15 July 2008 Stellar Imager: wavefront control
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Abstract
Stellar Imager (SI) is a proposed NASA space-based UV imaging interferometer to resolve the stellar disks of nearby stars. SI would consist of 20 - 30 separate spacecraft flying in formation at the Earth-Sun L2 libration point. Onboard wavefront sensing and control is required to maintain alignment during science observations and after array reconfigurations. The Fizeau Interferometry Testbed (FIT), developed at the NASA/Goddard Space Flight Center, is being used to study wavefront sensing and control methodologies for Stellar Imager and other large, sparse aperture telescope systems. FIT initially consists of 7 articulated spherical mirrors in a Golay pattern, and is currently undergoing expansion to 18 elements. FIT currently uses in-focus whitelight sparse aperture PSFs and a direct solve broadband phase retrieval algorithm to sense and control its wavefront. Ultimately it will use extended scene wavelength, with a sequential diversity algorithm that modulates a subset of aperture pistons to jointly estimate the wavefront and the reconstructed image from extended scenes. The recovered wavefront is decomposed into the eigenmodes of the control matrix and actuators are moved to minimize the wavefront piston, tip and tilt in closed-loop. We discuss the testbed, wavefront control methodology and ongoing work to increase its bandwidth from 1 per 11 seconds to a few 10's of Hertz and show ongoing results.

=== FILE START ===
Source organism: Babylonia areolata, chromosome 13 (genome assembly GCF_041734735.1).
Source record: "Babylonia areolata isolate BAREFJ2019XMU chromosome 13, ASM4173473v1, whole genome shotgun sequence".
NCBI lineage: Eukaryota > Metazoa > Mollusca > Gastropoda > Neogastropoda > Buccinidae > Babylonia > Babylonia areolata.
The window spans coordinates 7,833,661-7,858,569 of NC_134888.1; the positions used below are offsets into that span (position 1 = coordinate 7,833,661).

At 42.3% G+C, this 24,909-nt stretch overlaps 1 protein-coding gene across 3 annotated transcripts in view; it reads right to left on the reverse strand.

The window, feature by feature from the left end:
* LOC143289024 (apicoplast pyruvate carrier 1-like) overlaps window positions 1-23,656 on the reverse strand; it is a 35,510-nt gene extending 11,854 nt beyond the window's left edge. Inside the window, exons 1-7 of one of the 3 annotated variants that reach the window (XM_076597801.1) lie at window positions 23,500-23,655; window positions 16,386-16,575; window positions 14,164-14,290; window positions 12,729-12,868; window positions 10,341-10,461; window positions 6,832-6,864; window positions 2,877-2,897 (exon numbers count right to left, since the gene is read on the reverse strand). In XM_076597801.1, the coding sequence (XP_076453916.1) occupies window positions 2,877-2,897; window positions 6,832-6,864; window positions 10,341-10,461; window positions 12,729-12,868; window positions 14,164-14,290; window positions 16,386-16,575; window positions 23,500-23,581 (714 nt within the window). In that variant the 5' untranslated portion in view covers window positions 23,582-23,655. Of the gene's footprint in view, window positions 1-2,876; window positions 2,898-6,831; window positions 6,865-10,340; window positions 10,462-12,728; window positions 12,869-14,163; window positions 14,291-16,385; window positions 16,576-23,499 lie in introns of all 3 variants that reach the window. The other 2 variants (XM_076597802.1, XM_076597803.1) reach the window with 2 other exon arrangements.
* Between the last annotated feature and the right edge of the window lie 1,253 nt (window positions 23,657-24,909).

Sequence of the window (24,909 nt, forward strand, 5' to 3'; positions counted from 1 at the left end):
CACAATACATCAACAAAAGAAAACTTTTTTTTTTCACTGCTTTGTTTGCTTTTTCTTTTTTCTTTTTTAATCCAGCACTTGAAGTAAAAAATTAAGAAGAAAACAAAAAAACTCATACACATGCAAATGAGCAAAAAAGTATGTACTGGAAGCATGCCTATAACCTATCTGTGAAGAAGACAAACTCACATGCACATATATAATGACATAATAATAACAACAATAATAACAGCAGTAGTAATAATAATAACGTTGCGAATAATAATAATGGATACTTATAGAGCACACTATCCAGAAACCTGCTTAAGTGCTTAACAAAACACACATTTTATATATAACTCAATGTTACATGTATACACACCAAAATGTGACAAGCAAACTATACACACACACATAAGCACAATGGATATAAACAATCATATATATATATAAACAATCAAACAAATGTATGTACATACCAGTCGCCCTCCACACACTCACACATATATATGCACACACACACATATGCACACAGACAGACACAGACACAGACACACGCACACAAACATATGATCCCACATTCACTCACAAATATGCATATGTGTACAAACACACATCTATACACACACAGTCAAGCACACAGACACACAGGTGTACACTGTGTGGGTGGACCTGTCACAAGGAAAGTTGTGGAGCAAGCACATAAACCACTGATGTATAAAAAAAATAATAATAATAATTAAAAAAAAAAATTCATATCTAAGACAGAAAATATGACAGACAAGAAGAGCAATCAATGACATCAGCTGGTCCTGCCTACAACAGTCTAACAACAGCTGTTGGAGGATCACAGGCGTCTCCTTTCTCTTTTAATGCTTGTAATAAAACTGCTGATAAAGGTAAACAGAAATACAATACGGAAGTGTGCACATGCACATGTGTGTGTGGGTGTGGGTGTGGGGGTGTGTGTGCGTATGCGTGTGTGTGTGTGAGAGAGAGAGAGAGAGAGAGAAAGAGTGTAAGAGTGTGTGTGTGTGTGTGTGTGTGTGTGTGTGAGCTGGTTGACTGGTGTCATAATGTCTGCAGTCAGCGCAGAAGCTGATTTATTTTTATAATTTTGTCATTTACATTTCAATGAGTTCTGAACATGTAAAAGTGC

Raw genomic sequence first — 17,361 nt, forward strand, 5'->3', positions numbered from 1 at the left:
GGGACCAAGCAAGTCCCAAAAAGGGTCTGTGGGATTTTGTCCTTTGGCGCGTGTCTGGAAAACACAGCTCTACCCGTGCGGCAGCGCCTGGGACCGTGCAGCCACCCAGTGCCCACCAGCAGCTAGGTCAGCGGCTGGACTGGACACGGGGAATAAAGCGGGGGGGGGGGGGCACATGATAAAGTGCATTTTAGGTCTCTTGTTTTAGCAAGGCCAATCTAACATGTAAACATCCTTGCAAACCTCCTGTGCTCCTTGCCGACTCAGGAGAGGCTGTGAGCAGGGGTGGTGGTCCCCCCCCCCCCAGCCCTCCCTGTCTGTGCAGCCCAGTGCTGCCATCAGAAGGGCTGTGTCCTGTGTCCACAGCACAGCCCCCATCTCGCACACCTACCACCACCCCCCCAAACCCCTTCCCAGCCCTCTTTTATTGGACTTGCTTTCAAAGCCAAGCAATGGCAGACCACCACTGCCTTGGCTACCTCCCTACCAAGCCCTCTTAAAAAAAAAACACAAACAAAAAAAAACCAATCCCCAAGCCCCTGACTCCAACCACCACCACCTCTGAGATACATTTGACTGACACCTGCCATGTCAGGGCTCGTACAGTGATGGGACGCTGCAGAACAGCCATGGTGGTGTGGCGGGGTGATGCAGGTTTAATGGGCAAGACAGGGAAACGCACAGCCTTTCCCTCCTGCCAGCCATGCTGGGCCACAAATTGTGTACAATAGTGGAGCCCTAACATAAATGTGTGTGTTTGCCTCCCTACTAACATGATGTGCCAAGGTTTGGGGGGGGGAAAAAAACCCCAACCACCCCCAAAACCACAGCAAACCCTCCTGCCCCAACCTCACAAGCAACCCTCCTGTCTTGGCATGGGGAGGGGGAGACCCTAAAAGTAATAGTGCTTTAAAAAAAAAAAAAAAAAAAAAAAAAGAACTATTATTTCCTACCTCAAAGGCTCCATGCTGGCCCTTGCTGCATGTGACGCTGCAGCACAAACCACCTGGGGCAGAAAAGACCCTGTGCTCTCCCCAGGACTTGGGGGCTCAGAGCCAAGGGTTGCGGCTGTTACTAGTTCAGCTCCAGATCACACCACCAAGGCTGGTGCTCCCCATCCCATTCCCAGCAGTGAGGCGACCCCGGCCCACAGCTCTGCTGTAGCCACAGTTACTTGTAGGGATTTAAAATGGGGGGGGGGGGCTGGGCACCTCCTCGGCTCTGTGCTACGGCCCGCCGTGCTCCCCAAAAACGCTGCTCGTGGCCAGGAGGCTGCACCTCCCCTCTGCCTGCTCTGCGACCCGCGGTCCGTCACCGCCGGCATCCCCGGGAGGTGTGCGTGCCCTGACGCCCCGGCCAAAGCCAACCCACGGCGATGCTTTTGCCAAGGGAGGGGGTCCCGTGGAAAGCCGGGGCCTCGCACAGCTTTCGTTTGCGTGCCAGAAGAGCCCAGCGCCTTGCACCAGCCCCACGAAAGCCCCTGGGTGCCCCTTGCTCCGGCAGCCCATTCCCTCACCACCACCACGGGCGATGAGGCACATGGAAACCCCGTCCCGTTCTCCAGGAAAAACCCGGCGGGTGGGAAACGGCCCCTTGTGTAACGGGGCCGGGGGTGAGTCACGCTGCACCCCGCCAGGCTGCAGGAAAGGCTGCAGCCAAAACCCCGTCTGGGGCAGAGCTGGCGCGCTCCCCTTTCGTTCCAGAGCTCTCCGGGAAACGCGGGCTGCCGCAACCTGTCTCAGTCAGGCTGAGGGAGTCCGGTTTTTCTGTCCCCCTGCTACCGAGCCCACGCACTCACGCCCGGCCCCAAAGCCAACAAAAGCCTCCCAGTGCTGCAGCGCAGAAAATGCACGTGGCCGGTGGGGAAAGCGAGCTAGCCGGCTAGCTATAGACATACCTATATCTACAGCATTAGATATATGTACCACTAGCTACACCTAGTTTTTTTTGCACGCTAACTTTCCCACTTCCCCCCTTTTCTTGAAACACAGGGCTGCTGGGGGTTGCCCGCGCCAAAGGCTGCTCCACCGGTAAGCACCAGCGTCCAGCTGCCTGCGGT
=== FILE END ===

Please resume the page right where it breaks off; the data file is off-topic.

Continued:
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Richard G. Lyon, Richard G. Lyon, Kenneth G. Carpenter, Kenneth G. Carpenter, Peter Petrone, Peter Petrone, Peter Dogoda, Peter Dogoda, Daniel Reed, Daniel Reed, David Mozurkewich, David Mozurkewich, } "Stellar Imager: wavefront control", Proc. SPIE 7011, Space Telescopes and Instrumentation 2008: Ultraviolet to Gamma Ray, 701131 (15 July 2008); doi: 10.1117/12.789758; https://doi.org/10.1117/12.789758
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